The Earl of Aberdeen did not own merely Wardford farm, but the whole parish. In 1845, he was the British Secretary of State for Foreign Affairs. In total, the parish had 354 inhabited houses, with 92 people living in Methlick and 1,645 elsewhere. In the parish, 2 people were blind, 1 fatuous, and none deaf and dumb. “Habitual intemperence is rarely met within the parish; and the average number of illegitimate births in the parish within the three years previous to 1840 was 11, of which 7 were ante-nuptual cases.The attendance on the ordinances of religion is exemplary.” (p968).
The famous local people noted in 1842 were Dr George Cheyne (1671-1743). He recovered from obesity (400lb/200kg) in London (caused by over-indulgence in drink and red meat) through a flexitarian diet. He became a fashionable health, diet, and exercise guru and author, in the city of Bath in the 1720s. He was famous for decades and still retains a profile and positive reputation in the histories of preventative medicine and vegetarianism. Dr Charles Maitland (~1668-1748), a surgeon, was the first to perform inoculation (“variolation”) professionally in Britain, for smallpox, in 1721… somewhat reluctantly (in case it went wrong), having previously assisted in the process in Constantinople for a child of Lady Mary Wortley Montagu. He then was licensed to experiment on prisoners in Newgate Prison in 1722, all of whom survived, and one of whom became immune to the disease. Later that year, Queen Caroline had her eldest son, Frederick, Prince of Wales, successfully inoculated by Maitland. He was the son of George II and father of George III.
Census information on Marianne
The Simpsons’ location in the 1881 census index was at a farm at Wardford, Methlick parish. Given the additional information above, it seems they lived in the farmhouses at Wardford, but had combined the land with Middleplough. The census conveys that the farm was extensive: 380 acres. The Simpsons in 1881 (Ref 221/ 2/ 3) were a household of four unmarried young women (“farmer’s daughters”). The farmland was, and is, in a beautiful rural area still producing top quality produce today. In 1881, the farm employed 8 men, 1 woman and a boy.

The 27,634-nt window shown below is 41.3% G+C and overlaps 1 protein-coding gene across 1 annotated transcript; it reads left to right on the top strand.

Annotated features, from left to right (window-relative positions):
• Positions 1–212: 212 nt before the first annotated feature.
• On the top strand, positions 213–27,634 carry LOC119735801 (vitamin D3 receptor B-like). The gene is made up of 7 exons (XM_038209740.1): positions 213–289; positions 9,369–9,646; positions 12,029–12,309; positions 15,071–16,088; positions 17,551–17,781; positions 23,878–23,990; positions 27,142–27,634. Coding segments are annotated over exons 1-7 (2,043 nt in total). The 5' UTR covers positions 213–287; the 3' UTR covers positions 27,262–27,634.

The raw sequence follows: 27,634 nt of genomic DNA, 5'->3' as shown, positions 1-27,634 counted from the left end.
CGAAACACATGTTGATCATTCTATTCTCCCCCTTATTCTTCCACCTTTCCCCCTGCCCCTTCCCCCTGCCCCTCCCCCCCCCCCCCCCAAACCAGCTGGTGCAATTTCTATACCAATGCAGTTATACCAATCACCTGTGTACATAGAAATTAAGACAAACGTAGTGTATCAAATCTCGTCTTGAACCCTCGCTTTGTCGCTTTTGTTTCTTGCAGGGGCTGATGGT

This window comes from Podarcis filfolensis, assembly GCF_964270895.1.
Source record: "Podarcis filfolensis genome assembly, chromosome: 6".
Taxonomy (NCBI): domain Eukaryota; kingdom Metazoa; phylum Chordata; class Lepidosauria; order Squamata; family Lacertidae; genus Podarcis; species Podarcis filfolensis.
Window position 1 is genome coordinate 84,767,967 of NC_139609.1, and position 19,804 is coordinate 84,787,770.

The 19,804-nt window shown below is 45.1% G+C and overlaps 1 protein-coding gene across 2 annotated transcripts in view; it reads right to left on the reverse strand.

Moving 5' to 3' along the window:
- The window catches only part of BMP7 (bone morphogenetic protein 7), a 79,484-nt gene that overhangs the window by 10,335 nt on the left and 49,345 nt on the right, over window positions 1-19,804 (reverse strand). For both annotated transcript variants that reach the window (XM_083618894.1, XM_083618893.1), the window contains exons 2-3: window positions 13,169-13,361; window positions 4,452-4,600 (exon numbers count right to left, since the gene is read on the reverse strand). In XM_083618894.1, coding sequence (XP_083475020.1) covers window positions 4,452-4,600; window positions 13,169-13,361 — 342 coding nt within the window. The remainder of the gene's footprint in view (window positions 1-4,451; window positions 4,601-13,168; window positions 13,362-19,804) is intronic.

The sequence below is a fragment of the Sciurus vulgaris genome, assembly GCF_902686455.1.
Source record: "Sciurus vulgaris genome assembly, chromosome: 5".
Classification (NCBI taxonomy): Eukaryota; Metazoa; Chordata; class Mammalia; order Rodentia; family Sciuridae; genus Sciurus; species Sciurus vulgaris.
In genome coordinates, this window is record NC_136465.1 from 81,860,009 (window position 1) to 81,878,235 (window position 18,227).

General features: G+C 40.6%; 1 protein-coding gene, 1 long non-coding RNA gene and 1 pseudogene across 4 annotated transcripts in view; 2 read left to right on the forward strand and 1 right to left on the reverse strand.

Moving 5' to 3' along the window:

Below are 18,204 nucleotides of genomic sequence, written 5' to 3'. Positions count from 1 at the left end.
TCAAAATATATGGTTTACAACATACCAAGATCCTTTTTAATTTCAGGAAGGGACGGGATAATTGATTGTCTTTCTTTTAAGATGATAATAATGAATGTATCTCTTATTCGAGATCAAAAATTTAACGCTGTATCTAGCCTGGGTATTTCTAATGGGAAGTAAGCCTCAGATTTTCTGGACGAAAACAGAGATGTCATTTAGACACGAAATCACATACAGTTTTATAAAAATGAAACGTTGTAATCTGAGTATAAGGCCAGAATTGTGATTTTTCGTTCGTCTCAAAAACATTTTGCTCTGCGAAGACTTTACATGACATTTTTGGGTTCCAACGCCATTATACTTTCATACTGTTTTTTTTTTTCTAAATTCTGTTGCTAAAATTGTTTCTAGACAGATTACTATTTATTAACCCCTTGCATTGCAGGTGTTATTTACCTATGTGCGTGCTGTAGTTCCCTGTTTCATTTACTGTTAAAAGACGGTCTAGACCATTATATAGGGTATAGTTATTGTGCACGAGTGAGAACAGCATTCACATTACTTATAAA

- Samuel, head, aged 57, from Tough parish, Aberdeenshire
- Sophia, wife, aged 53, from Kemnay, Aberdeenshire
- Elsie, aged 24 [? Elspet b.1856, Ref. 244/ 26 so more like aged 25-26?]
- Margaret, aged 21 [? Margaret Mackay b.1860, Ref. 244/ 23 ]
- Sophia, aged 17 [? b. 1863, Ref. Tough 244/ 16]
- Mary A. M., aged 15 [i.e. Mari-Anne Milne, b. 12/10/1865]
Given that their parents had been married in 1855, it’s likely that Elsie was the eldest in the family, but there might have been brothers aged around 23 or 19 who had moved away.
Four people (relatives) were visiting on census day. “Mary A.” Milne (a widow aged 49 with an annuity) had been born in Kemnay (around 1832). Joanna M. B. L. Milne aged 18, student, born in Peterhead, was presumably her daughter (b. around 1863). My guess is that this Mary was the “Mary A.” Adam who in 1861 married a John Milne (Ref 168/1 126 St Nicholas). Jumping to mind is the idea that she was Sophia’s younger sister; making Joanna Milne (born approx 1863) Marianne’s cousin. Either that, or Mary A. Milne nee Adam was herself a cousin or other relative of Sophia’s. See below.
As an aside, there were a few Milne families living in Methlick: maybe John was related to one of them, or perhaps his Milne family was from elsewhere. Ah, very late in the day it has occurred to me that Marianne Milne Simpson’s middle name, given to her in 1865, is at least not incompatible with Mary A. Adam marrying John Milne in 1861.